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“With your experience, diligence, professionalism and personal determination we achieved a successful settlement.“


Mike Carroll

Mouchel Infrastructure Services

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The “Prevention Principle” is Alive and Kicking


The Scottish Decision in City Inn v Shepherd Construction in which it was decided that where concurrent delays occurred an apportionment of delays approach is to be taken, appeared to contradict previous decisions which adopted the “prevention principle”.


The “prevention principle” determines that a party cannot benefit from its own breach of contract. Put simply, one party to a contract cannot rely on the other party’s performance of an obligation under the contract between them if the cause of the non-performance is of the former’s own making.


The “prevention principle” has been a part of English Law for a long time, albeit its origin is unclear. One of the very early construction cases involving the “prevention principle” was in Holme v Guppy in 1838.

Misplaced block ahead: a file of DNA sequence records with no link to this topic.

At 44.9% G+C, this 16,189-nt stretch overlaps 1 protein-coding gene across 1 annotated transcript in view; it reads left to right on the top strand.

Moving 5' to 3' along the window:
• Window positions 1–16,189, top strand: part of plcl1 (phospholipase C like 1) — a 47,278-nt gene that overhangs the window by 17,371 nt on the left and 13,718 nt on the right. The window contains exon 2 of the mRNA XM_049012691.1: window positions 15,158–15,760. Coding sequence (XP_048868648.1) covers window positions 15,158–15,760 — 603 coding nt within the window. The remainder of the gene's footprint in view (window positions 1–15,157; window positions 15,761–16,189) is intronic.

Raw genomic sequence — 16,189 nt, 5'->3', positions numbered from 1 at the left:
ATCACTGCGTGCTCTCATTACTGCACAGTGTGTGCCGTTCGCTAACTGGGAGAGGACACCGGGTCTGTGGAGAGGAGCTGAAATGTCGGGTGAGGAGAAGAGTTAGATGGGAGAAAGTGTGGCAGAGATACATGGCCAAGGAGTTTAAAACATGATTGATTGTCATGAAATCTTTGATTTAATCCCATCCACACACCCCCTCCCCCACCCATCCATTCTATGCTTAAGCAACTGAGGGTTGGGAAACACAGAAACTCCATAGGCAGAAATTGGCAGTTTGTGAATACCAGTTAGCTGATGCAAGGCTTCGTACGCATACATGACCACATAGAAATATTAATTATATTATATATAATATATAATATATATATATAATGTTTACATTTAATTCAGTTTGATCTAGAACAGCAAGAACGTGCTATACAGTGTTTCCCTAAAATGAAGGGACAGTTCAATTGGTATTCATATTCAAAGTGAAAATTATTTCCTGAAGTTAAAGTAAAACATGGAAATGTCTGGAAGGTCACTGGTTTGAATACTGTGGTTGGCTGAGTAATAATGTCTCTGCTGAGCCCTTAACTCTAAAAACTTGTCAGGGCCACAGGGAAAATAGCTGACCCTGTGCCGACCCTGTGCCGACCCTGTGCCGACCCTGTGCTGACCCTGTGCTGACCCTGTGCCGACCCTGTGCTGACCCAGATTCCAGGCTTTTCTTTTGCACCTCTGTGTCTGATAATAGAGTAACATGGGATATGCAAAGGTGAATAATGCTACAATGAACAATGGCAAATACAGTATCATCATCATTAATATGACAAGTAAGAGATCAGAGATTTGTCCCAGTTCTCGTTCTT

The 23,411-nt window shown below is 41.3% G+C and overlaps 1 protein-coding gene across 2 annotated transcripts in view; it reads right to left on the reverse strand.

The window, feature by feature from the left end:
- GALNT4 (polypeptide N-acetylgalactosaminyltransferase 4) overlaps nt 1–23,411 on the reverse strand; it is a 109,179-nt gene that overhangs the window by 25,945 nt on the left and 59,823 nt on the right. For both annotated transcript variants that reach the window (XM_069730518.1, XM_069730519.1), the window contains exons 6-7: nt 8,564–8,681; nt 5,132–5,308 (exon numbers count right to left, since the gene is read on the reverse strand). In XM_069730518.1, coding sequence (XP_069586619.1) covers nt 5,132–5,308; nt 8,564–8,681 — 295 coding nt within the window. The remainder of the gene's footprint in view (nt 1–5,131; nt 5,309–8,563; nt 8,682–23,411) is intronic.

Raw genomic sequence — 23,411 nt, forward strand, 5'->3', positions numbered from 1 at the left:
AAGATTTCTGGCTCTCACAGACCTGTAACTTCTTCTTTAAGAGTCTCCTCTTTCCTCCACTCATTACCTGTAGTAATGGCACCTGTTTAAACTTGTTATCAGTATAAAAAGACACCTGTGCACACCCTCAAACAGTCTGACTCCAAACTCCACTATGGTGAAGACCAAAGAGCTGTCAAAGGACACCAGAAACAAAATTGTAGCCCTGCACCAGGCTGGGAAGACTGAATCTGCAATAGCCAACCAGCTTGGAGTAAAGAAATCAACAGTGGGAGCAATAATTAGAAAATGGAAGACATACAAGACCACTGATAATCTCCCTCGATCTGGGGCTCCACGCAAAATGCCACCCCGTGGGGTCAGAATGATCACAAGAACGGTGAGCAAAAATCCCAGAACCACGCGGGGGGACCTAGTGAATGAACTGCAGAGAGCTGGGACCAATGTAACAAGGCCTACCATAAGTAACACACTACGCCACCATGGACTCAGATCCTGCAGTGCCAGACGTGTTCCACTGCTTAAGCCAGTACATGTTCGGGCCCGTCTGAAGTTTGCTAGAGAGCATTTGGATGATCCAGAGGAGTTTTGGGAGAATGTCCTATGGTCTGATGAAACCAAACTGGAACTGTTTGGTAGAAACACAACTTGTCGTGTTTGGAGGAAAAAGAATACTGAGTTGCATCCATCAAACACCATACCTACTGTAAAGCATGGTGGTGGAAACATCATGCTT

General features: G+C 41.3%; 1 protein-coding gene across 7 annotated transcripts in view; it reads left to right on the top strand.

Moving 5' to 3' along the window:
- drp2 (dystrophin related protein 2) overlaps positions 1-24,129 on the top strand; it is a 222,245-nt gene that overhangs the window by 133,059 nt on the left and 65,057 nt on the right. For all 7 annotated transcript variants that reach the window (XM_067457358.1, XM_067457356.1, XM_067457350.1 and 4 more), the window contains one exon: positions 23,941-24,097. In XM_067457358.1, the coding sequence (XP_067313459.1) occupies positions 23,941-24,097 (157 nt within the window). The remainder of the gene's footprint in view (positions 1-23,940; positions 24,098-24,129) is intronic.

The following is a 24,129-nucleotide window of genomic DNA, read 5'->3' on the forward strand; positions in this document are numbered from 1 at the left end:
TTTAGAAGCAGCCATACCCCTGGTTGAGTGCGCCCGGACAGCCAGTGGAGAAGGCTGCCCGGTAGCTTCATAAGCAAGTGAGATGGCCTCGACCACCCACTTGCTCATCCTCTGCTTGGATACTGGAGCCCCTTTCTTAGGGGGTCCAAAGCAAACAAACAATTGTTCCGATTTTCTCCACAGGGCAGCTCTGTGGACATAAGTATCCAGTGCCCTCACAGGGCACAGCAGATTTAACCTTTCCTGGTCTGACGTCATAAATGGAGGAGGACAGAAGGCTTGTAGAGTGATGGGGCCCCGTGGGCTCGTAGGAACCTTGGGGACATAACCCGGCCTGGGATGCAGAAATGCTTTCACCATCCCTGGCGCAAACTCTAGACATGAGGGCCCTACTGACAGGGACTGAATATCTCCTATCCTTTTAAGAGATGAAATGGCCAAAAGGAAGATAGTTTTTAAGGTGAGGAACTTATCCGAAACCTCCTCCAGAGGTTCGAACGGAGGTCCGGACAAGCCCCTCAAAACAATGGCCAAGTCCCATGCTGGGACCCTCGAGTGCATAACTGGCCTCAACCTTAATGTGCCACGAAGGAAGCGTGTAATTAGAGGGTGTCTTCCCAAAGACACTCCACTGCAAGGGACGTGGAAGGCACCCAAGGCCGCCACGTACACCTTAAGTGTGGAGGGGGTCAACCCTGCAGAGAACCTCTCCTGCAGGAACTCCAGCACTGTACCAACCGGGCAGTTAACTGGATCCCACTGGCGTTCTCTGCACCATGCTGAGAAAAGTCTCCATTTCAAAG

The “prevention principle” has recently been upheld in the Technology & Construction Court by Mr Justice Edwards-Stuart in the case of DeBeers UK Limited v Atos Origin IT Services UK Limited.


This was a case involving computer software systems which similar to construction contracts often over-run. The contract between DeBeers and Atos included both extensions of time and delay costs provisions. The judgement determined that Atos were entitled to extension of time for delays for which both DeBeers and Atos themselves were responsible and that Atos were not entitled to delay costs due to them being in part to blame for the delays.


Trevor Brant, May 2011